By Sara Israfilbayova
Oil production cuts will continue to be fairly effective, but compliance will decline during 2018, CEO of Qamar Energy (Dubai) Robin Mills told Azernews.
Mills added that average compliance will be improved by involuntary declines in countries such as Venezuela.
He went on to say that the prices will be restrained by oil production in the U.S. “With prices now above $60 per barrel, I also expect a strong U.S. production response which will cap prices from going much higher.”
The expert doesn’t think that any significant new countries will join the agreement: “Though it’s possible that one or two smaller (probably African) producers may do so, but wouldn’t practically limit their production.”
Baker Hughes, a GE company reported that the number of drilling rigs in the U.S. increased two-fold, or 0.2 percent, to 931 units as a result of the work week that ended on December 8. In annual terms, the number of drilling rigs increased by 307 pieces, or 1.5 times. In particular, the number of oil drilling rigs increased by two, or by 0.27 percent, to 751 units. The number of gas production facilities has not changed and amounted to 180 units.
Moreover, investors' attention was attracted by the statements of Kuwaiti oil minister Essam Abdul Mohsen Al-Marzouq on the OPEC + deal. The minister stressed that the countries participating in the agreement on the reduction of oil production, can withdraw from it until the end of 2018. He noted that the exit strategy can be considered at a meeting in June, if the balance of supply and demand in the oil market is restored by that time.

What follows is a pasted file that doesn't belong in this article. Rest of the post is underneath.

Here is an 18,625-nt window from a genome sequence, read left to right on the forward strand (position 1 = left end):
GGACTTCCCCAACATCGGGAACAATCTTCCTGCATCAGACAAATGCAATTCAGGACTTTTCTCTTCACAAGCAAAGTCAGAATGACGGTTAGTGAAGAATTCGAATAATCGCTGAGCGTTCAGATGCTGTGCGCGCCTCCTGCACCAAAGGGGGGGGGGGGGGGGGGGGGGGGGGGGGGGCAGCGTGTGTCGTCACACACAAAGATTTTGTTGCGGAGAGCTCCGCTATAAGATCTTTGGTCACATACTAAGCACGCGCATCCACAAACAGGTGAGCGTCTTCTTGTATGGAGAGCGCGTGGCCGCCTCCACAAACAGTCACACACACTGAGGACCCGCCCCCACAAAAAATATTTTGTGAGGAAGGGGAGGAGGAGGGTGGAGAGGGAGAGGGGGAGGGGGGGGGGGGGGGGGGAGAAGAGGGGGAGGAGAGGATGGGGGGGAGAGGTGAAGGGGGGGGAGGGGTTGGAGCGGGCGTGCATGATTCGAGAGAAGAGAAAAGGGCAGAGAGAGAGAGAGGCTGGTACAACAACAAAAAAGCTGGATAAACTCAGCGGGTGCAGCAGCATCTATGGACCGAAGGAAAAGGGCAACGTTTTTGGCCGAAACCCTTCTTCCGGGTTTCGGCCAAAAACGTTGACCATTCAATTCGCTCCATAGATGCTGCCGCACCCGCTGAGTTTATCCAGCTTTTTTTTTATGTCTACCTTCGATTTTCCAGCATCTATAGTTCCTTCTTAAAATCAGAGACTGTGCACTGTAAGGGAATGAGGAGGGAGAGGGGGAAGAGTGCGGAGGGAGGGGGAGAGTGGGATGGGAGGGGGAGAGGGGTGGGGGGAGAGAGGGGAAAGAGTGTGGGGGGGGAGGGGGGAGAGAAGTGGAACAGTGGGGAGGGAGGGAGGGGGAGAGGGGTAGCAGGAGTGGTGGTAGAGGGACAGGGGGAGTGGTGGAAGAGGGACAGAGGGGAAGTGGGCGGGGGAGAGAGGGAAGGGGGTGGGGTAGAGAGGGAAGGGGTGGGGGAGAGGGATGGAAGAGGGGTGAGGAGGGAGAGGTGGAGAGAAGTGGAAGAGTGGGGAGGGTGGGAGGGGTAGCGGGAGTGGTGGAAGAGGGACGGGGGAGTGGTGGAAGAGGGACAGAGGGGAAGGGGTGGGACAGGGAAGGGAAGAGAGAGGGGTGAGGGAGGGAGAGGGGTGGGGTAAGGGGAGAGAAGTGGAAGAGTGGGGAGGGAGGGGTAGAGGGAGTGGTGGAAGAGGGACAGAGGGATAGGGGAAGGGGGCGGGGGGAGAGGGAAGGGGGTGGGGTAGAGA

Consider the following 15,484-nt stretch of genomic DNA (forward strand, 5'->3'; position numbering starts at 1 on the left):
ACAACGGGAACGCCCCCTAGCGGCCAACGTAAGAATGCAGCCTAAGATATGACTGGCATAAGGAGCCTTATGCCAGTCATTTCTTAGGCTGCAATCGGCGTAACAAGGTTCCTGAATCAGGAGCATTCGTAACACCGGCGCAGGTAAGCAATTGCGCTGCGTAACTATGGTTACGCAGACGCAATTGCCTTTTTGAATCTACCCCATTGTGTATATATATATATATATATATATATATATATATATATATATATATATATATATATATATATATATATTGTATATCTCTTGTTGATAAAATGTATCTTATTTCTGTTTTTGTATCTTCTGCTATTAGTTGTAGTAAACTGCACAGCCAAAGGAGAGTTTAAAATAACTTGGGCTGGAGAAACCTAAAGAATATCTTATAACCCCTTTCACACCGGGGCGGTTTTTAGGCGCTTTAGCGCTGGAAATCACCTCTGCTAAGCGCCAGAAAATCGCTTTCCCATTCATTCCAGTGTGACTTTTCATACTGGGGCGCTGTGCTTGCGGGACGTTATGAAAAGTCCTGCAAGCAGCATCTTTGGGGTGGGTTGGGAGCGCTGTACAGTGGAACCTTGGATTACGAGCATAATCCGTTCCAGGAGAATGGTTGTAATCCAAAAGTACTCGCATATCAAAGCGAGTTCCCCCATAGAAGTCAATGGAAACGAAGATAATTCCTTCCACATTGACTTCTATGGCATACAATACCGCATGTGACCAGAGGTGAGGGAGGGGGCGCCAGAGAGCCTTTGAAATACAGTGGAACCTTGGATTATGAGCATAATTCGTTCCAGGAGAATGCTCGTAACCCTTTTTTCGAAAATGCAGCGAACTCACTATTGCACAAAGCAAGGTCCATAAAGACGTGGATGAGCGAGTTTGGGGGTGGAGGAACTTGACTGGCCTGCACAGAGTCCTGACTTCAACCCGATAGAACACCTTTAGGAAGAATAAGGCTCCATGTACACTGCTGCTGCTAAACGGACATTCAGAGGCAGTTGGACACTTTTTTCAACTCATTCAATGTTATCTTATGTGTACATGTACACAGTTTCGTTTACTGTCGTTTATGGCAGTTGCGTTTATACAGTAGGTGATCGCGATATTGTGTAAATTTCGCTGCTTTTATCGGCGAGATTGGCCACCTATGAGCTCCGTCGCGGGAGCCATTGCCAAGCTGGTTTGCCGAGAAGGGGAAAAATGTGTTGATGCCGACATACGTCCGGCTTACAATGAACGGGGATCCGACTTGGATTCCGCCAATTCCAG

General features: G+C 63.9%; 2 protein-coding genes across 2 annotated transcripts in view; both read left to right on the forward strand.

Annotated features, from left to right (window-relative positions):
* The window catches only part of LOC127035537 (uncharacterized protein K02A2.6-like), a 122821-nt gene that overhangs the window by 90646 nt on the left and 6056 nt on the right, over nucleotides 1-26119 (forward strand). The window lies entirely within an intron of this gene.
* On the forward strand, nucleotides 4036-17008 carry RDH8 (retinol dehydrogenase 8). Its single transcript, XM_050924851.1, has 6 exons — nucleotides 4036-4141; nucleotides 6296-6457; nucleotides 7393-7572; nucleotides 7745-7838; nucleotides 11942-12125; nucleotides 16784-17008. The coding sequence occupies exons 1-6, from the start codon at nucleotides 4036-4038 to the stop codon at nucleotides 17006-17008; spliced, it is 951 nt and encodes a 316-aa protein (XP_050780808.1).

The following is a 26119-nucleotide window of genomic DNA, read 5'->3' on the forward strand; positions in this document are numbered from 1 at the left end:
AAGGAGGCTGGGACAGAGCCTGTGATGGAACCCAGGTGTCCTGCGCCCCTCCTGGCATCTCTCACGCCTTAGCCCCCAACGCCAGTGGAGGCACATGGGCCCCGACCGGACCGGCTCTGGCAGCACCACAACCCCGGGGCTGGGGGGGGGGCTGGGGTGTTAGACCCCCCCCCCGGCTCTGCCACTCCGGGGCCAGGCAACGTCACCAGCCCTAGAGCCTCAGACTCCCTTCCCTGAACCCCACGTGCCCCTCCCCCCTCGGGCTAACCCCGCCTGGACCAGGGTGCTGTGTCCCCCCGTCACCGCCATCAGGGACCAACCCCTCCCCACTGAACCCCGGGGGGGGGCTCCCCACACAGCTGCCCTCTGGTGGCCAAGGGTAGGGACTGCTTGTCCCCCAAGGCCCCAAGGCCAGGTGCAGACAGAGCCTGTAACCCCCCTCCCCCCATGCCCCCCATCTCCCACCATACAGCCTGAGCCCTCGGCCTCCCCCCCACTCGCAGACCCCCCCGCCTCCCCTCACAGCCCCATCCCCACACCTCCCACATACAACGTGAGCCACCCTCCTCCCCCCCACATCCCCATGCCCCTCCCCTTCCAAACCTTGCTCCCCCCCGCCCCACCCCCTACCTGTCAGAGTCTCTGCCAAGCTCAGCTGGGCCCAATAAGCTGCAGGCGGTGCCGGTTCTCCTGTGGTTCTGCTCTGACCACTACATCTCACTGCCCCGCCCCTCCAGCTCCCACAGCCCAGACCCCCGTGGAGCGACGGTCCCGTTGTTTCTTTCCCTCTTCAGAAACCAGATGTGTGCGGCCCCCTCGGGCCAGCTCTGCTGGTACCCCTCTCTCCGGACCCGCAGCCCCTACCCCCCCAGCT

“There are still meetings every couple of months for the ministerial monitoring committee, and there will be a study formed for the possibility of an exit strategy... before June,” he said.
Meanwhile, Russian Energy Minister Alexander Novak said that it was too early to talk about a possible exit from the global deal to cut oil production, and the eventual withdrawal from the agreement should be gradual.
Novak said the process of exiting the deal may take between three and six months, depending on how the global oil market has recovered by then, and on the scale of oil demand.
U.S. West Texas Intermediate (WTI) crude futures are at $57.13 per barrel, down 0.4 percent, while Brent crude futures are at $63.13 per barrel, down 0.43 percent, according to RIA Novosti.
OPEC and a number of non-member countries agreed at the end of 2016 in Vienna to reduce their oil production by a total of 1.8 million barrels per day, of which 300,000 barrels fall on Russia.
The agreement was concluded for the first half of 2017, and then extended until the end of March 2018. In November, OPEC + countries again decided to extend the Vienna deal, this time until the end of 2018.
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